He told how he watched Chauvin squeeze the life out of Floyd, who he said was in ‘tremendous pain’ and ‘faded away like a fish in a bag’. 

He said that when he called Chauvin out for using a blood choke the officer looked him straight in the eye and did not stop.  

Williams also told how Officer Tou Thao put his hands on his chest and pushed him back to the curb when he tried to intervene.   

At the end of his 911 call Williams was heard shouting at Thao: ‘Y’all murderers man, y’all murderers.’   

On cross-examination, Chauvin’s attorney Eric Nelson attempted to undercut William’s presentation of himself as a controlled and professional observer of events who remained schooled by his training and experience in sports and security.

Nelson appeared to be trying to provoke Williams into a display of anger as he repeatedly tried to discredit his claims to having remained calm.

‘You started calling [Chauvin] names didn’t you?’ Nelson asked. ‘You called him, ‘a tough guy.’ You called him ‘such a man,’ ‘bogus.’ You called him a ‘bum’ 13 times. You called him a ‘bitch.”

But while Williams agreed to all of these assertions he would not be persuaded to agree to Nelson’s characterization of him as ‘angry’ or threatening.

Asked if he had told Officer Tou Thao that he hoped he would shoot himself he said: ‘No..I said you will shoot yourself in two years because of what you did.’ 

Bystander Darnella Frazier, 18 

Darnella Frazier, who was 17 years old when she recorded the most famous viral video of Floyd’s arrest last spring, took the stand on March 30 and told how she felt helpless as she watched him lose consciousness. 

‘There’s been nights I’ve stayed up apologizing to George Floyd for not doing more and not physically interacting, not saving his life,’ Darnella, now 18, said.  ‘But it’s not what I should have done –  it’s what [Chauvin] should have done.’

Darnella – who was not shown on camera in court because of her age – asserted that Chauvin pressed his knee into Floyd’s neck even harder as the growing crowd begged him to stop – and that he didn’t remove his knee even when paramedics were searching for a pulse.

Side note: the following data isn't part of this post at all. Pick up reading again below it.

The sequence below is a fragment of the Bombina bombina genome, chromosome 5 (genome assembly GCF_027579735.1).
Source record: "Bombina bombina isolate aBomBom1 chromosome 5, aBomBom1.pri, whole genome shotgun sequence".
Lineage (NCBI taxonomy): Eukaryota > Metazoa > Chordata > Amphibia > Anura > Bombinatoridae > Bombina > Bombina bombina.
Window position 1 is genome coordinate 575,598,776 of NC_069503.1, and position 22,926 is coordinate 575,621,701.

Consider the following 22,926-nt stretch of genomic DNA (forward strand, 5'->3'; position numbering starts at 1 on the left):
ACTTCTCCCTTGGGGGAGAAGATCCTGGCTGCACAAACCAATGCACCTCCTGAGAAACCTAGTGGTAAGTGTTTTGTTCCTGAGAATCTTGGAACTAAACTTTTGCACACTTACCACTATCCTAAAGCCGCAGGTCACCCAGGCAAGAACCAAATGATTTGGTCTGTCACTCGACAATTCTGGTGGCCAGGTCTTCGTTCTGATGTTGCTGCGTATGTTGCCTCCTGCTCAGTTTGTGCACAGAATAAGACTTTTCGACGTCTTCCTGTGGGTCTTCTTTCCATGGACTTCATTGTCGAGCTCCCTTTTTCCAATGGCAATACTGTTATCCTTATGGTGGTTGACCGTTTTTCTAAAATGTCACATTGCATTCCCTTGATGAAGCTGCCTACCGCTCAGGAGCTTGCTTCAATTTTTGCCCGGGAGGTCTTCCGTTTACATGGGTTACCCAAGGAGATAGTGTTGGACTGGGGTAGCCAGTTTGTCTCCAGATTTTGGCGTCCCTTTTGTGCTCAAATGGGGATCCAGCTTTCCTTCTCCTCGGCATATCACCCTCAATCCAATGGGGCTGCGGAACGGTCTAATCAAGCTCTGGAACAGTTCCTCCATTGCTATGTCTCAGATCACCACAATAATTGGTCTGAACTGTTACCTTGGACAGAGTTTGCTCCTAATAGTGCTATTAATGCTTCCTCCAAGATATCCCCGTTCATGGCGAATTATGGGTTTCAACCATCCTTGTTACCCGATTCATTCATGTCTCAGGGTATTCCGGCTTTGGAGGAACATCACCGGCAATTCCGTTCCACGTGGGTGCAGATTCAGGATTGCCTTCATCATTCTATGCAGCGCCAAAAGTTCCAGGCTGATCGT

‘I heard George Floyd saying: “I can’t breathe, please get off of me.” He cried for his mom and he was in pain,’ Darnella said. ‘It seemed like he knew it was over for him. He was terrified, he was suffering. This was a cry for help.’ 

When an ambulance arrived, Darnella said paramedics had to tell Chauvin to remove his knee from Floyd’s neck. 

Darnella said that she felt ‘threatened’ by both Chauvin and Thao who she said ‘were quick to put their hands on their mace’ when a woman who identified herself as a firefighter asked Chauvin to check for a pulse and she and Darnella made to move towards Floyd where he lay. 

Asked if, at any point, Chauvin had ‘got up or let up’ she said: ‘If anything he actually was kneeling harder. It looked like he was shoving his knee in his neck.’ 

At the close of her testimony Darnella broke down as she told jurors how witnessing and filming Floyd’s death affected her life.

‘When I look at George Floyd I look at my dad, I look my brothers, I look at my cousins, my uncles because they are all black,’ she said. ‘I have a black father, black brother, black friends and I look at that and I think how that could have been them.’ 

Bystander Judeah, nine 

Nine-year-old witness Judeah, took the witness stand on March 29 and described how she and her cousin Darnella, who testified earlier, had gone to Cup Foods for snacks on May 25 when they found Floyd pinned to the ground by Chauvin and two other police officers. 

The girl, who was not shown on camera due to her age, gave gut-wrenching testimony about how Chauvin refused to remove his knee from Floyd’s neck even after paramedics arrived and ‘asked him nicely to get off of him’. 

‘He [Chauvin] still stayed on him [Floyd],’ Judeah said. She said the medics eventually ‘just had to put him off, get him off of him.’